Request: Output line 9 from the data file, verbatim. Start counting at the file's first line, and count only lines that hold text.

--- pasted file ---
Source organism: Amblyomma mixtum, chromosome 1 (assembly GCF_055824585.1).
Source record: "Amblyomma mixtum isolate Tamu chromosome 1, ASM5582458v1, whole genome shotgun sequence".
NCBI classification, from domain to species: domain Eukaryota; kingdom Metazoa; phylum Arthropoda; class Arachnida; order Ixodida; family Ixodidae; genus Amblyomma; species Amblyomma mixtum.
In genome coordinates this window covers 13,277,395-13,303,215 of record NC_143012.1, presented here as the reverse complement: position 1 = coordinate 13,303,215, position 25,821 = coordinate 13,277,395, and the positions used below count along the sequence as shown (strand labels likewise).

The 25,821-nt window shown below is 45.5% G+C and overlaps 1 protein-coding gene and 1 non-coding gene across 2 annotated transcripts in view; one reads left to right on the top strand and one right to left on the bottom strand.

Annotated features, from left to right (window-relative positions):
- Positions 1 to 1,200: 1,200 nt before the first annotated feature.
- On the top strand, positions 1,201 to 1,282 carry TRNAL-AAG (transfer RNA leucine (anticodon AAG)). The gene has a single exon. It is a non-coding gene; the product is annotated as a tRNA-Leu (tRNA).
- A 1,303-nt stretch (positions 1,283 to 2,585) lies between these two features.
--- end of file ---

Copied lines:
- A 1,303-nt stretch (positions 1,283 to 2,585) lies between these two features.